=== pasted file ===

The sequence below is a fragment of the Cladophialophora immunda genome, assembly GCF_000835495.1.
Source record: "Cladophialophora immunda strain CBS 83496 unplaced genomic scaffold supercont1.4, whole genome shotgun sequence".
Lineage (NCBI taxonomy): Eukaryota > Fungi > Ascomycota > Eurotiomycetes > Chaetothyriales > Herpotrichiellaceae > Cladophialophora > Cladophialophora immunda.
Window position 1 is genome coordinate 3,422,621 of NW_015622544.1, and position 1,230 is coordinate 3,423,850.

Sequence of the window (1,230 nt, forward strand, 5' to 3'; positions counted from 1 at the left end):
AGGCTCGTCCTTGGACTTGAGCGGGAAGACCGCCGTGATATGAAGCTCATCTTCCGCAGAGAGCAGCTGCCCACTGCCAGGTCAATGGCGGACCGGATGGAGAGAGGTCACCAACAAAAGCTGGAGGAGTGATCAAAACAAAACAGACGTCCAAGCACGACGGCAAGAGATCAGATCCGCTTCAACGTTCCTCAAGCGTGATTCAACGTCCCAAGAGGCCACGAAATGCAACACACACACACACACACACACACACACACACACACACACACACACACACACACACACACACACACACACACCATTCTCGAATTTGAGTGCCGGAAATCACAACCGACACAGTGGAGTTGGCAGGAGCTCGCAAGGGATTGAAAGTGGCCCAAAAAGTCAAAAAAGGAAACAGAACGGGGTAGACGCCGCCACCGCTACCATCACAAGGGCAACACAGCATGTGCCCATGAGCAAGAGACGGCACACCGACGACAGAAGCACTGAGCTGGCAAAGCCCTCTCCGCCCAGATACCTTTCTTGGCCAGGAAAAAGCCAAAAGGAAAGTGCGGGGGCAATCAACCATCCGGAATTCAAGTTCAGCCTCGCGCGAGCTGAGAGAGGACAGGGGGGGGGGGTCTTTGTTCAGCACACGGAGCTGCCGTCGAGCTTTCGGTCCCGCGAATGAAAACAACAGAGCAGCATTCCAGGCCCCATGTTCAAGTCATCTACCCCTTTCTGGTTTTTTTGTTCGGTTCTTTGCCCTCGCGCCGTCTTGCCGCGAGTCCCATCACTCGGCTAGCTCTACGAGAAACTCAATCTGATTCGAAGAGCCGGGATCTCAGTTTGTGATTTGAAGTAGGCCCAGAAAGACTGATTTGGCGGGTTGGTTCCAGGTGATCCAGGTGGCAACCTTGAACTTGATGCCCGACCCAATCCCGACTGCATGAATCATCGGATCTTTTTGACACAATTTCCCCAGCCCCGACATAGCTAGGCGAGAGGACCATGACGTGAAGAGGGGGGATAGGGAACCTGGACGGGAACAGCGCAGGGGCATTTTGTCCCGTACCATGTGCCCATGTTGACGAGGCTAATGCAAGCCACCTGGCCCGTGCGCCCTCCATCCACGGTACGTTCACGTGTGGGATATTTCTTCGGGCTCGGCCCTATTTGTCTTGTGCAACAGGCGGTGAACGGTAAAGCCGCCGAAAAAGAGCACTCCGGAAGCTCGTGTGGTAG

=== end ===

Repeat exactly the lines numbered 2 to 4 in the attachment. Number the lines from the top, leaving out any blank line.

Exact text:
Source record: "Cladophialophora immunda strain CBS 83496 unplaced genomic scaffold supercont1.4, whole genome shotgun sequence".
Lineage (NCBI taxonomy): Eukaryota > Fungi > Ascomycota > Eurotiomycetes > Chaetothyriales > Herpotrichiellaceae > Cladophialophora > Cladophialophora immunda.
Window position 1 is genome coordinate 3,422,621 of NW_015622544.1, and position 1,230 is coordinate 3,423,850.